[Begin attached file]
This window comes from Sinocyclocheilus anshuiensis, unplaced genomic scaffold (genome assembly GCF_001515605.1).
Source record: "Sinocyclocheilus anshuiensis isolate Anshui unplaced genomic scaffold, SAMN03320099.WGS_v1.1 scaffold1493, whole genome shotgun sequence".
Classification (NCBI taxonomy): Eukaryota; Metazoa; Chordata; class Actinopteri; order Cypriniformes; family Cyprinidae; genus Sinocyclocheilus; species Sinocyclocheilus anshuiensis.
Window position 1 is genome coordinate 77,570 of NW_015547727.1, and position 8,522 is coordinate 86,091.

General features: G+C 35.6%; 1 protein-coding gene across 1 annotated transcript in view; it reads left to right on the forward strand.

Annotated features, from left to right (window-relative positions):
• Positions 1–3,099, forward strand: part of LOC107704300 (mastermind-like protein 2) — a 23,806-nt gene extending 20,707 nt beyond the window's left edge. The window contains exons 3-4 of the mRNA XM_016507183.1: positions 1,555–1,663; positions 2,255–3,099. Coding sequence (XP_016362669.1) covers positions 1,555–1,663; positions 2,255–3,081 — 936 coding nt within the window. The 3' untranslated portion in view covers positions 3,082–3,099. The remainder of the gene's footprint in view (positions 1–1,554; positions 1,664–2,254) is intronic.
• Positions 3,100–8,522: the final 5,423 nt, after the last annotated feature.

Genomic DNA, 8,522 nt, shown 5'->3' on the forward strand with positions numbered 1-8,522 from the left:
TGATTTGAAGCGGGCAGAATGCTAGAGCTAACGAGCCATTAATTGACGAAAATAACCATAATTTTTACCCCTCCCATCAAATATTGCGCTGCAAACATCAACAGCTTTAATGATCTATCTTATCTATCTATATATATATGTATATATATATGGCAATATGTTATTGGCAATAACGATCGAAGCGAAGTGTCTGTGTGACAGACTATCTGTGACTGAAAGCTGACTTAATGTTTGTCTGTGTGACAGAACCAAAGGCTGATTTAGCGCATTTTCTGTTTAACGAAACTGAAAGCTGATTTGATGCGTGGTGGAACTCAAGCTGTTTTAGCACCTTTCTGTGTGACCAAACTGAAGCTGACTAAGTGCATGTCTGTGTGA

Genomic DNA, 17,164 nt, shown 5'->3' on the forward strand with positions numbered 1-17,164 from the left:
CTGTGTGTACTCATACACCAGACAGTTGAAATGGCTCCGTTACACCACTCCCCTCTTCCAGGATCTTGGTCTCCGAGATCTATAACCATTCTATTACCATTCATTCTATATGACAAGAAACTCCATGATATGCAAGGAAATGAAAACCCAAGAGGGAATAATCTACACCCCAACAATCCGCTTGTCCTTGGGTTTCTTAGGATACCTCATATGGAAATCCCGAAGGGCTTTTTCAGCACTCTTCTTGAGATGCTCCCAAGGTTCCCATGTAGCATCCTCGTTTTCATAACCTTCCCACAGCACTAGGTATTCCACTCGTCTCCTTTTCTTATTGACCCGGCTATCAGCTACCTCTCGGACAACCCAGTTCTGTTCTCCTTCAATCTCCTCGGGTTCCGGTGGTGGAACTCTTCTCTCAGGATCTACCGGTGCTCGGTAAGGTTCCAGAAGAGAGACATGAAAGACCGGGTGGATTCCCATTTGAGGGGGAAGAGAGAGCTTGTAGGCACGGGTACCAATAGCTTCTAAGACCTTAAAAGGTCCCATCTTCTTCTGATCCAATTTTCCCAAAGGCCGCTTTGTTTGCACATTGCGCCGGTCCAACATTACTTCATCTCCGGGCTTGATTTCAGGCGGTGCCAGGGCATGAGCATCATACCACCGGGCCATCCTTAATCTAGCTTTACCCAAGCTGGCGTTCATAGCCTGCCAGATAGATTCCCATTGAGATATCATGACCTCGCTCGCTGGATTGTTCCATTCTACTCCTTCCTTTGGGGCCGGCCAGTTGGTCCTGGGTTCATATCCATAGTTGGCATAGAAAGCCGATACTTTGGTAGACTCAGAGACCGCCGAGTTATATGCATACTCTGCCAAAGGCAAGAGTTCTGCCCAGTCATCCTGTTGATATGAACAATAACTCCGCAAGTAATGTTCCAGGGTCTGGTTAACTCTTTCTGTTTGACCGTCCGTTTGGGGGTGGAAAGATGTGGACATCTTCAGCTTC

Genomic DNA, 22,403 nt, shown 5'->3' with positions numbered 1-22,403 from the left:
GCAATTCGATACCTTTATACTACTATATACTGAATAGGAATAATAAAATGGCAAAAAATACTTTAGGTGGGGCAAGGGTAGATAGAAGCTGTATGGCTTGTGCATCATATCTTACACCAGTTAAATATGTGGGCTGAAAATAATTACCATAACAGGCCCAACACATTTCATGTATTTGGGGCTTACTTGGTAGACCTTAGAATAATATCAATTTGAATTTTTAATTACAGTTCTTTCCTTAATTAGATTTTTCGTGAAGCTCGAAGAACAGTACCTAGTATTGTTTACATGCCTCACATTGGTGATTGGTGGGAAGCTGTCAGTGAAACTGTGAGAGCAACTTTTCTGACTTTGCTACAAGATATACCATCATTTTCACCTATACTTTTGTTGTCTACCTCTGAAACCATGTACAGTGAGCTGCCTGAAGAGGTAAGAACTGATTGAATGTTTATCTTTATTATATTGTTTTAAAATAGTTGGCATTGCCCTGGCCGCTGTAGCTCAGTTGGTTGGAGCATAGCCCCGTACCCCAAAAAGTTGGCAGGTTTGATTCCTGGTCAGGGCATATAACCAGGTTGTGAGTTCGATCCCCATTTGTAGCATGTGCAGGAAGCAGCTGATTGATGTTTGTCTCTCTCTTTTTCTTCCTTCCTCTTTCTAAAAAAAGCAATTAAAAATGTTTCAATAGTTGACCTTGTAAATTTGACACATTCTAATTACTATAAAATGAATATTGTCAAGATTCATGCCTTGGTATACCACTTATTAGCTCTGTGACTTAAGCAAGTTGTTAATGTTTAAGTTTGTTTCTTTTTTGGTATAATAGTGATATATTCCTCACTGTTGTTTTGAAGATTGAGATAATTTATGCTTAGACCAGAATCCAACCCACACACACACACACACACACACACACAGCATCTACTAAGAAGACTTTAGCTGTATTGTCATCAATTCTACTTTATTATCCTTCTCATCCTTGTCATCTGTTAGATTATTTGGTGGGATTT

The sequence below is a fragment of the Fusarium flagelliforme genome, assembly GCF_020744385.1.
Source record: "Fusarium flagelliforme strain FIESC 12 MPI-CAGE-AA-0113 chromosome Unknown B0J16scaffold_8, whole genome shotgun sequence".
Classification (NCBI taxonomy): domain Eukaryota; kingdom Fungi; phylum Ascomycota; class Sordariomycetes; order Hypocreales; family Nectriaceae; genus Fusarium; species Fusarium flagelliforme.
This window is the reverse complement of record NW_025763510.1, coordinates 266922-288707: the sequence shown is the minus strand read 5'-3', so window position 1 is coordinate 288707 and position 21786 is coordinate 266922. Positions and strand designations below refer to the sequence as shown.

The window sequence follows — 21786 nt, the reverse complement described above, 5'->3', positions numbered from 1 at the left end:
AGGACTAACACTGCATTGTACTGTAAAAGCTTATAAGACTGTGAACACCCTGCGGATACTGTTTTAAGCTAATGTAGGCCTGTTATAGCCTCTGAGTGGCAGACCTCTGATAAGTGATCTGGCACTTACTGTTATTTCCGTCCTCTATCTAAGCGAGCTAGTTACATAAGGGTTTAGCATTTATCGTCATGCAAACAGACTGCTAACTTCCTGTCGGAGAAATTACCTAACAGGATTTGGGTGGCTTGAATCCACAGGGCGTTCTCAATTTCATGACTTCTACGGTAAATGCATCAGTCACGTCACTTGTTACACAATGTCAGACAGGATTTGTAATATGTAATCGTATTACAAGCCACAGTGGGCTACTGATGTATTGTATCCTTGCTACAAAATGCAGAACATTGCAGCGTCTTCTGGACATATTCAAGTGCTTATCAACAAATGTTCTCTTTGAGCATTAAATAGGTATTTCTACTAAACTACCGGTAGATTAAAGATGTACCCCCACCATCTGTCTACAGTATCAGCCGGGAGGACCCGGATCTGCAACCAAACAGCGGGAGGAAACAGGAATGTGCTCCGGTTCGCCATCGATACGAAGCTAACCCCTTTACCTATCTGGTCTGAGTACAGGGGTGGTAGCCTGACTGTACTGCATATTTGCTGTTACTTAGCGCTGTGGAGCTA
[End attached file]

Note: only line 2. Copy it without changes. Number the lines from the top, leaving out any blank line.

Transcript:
Source record: "Sinocyclocheilus anshuiensis isolate Anshui unplaced genomic scaffold, SAMN03320099.WGS_v1.1 scaffold1493, whole genome shotgun sequence".